Conic Curve Plotter
The Commodore 64 is a versatile and powerful computer, but its built-in BASIC has no commands for drawing high-resolution graphics. Here's a program that makes it easier to draw in hi-res by providing commands for a variety of geometric figures.
"Conic Curve Plotter" lets you create lines, angles, arcs, circles, ellipses, parabolas, and hyperbolas on the Commodore 64's high-resolution graphics screen at the touch of a key. It also lets you draw with the joystick and save your pictures on tape or disk.
The 64's hi-res screen normally has 320 horizontal pixels (screen dots) by 200 vertical pixels. In early versions of this program, lines looked like they were at off-angles and circles looked squashed. After taking some measurements with a ruler, I discovered that the length of 9 pixels vertically is equal to the width of 11 pixels horizontally. No wonder things looked skewed.
To remedy this problem, here are three types of screens. Screen 1 is the normal high-res screen with 320 pixels horizontally and 200 vertically. The dimensions of Screen 2 are 320 horizontal and 244 vertical (multiplying the normal vertical length by 11/9). If you want your drawings to appear undistorted, choose Screen 2. Screen 3 allows you to define your own dimensions. For example, you can stretch the drawing horizontally by setting the dimensions to 320 horizontal and 488 vertical.
The screen boundaries are checked for in all drawing modes except the joystick mode. When drawing lines, parabolas, or hyperbolas, the drawing can be stopped manually; otherwise, it stops when it reaches a border. When drawing circles, arcs, or ellipses, you cannot stop the drawing manually. You can speed up the drawing by bypassing the boundary check routine. To do this, change these lines to REM statements: 638, 852, 975, and 4500. But be careful that the drawing does not go beyond the top border of the screen. If it does, the program might crash.
Figure 1: Demo-Screen 1
Figure 2: Demo-Screen 2
Originally, the program was written entirely in BASIC. It took 27 seconds to erase the high-resolution screen (POKEing locations 8192–16191 with 0), three seconds to set the bitmap background color to cyan (POKEing locations 1024–2023 with 3), and 25 minutes to save or load the screen on tape (using PRINT# and GET#). These time-consuming routines were replaced with machine language, and now clearing the screen and setting the background color are instantaneous. Using Kernal routines to save and load the screen on tape takes about four minutes.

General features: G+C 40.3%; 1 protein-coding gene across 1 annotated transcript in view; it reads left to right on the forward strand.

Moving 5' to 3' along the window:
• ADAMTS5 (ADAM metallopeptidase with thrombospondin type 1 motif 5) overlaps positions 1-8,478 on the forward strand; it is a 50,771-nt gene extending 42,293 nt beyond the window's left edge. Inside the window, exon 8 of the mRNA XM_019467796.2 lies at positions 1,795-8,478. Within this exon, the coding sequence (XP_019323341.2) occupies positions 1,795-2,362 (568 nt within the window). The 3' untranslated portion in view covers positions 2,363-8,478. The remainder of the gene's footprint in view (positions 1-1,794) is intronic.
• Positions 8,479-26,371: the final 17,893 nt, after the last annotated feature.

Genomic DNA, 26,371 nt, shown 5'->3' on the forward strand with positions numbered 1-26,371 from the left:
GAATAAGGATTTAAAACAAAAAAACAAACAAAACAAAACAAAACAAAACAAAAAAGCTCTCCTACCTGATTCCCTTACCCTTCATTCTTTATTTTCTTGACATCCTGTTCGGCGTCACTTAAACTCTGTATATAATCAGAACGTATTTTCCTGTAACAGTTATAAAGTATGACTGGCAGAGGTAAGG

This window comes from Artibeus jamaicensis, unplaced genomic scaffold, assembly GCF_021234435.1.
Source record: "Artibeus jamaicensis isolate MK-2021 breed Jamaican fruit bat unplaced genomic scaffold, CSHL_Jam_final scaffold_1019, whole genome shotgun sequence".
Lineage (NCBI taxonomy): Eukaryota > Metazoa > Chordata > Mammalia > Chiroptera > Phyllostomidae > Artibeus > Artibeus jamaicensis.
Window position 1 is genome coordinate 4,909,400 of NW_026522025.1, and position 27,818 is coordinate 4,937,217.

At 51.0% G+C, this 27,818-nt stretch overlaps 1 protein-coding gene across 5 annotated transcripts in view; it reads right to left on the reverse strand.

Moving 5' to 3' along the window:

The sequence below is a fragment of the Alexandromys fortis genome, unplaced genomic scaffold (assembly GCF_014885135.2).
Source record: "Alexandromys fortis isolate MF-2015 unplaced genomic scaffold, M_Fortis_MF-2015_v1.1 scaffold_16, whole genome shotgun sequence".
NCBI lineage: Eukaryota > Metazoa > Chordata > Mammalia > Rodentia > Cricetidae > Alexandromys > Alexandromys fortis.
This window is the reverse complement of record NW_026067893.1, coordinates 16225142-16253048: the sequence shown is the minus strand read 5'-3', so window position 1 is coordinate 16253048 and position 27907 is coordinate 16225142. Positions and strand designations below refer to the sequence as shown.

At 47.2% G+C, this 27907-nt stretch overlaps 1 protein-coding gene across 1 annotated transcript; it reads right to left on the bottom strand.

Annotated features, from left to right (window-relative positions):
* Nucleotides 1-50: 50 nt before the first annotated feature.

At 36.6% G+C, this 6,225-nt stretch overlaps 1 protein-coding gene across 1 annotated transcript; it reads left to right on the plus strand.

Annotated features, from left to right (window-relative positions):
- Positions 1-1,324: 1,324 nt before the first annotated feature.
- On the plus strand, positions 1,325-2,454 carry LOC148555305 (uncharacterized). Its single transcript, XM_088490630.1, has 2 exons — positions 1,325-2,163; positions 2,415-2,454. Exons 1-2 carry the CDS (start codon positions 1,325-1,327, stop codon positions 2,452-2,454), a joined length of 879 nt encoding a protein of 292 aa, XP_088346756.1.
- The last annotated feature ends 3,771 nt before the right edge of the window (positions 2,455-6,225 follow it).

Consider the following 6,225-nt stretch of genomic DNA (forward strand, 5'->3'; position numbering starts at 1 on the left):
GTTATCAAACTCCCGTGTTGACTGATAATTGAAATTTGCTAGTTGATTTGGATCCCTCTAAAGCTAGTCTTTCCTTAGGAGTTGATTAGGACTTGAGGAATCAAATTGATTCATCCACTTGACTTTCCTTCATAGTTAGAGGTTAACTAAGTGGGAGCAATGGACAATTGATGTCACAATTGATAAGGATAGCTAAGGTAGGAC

Setting Things Up
At the beginning of the program, you are asked to select a type of screen. After you make your selection, the screen will clear and the high-res cursor (a small dot) will appear in the center.
You are now ready to draw your picture using any of the one-key commands.
Several commands require that you enter additional information such as a screen position or angle. Screen position is specified by entering the X and Y coordinates. X is measured horizontally from the left of the screen. Y is measured vertically from the top of the screen. The top-left corner of the screen is position (0,0). Since the program does not check the coordinates of the points that you enter, be sure to confine them to the screen dimensions you have chosen. Angles are specified in degrees measured counterclockwise from the horizontal.
Pressing A draws a line at a specified angle. You will be prompted for the starting point and the angle. The cursor will keep moving until it reaches the border or until you stop it by pressing any key.
Pressing O draws a line between two points. You will be prompted for the starting and ending points. The cursor can be stopped by pressing the f1 key. Pressing the f3 key switches the draw/erase modes and reverses the direction of the cursor.
C draws a circle or arc. You must specify the radius, center, starting angle, ending angle, and density. To draw a circle, the starting and ending angles are 0 and 360, respectively. Enter a density between .1 and 1, or just hit RETURN to use the default value of .667. The density determines the spacing of the dots plotted. A low density will plot a few dots spaced far apart, while a high density will plot a lot of dots spaced close together.
Pressing I draws an ellipse. You must specify the parameters A and B in the equation X * X / A * A + Y * Y / B * B = 1, the center, the angle of the major axis, and the density. A is half of the major (long) axis and B is half of the minor (short) axis. If A and B are equal, a circle will be drawn with A and B equal to the radius.
P draws a parabola. You will be prompted for the parameter A in the equation X = A * Y * Y, the vertex, the angle of the axis of symmetry, and the density. You can stop the drawing manually by pressing any key.
H draws a hyperbola. You must specify the parameters A and B in the equation X * X / A * A - Y * Y / B * B = 1, the center, the angle of the transverse axis, and the density. Again, you can stop the drawing by pressing a key.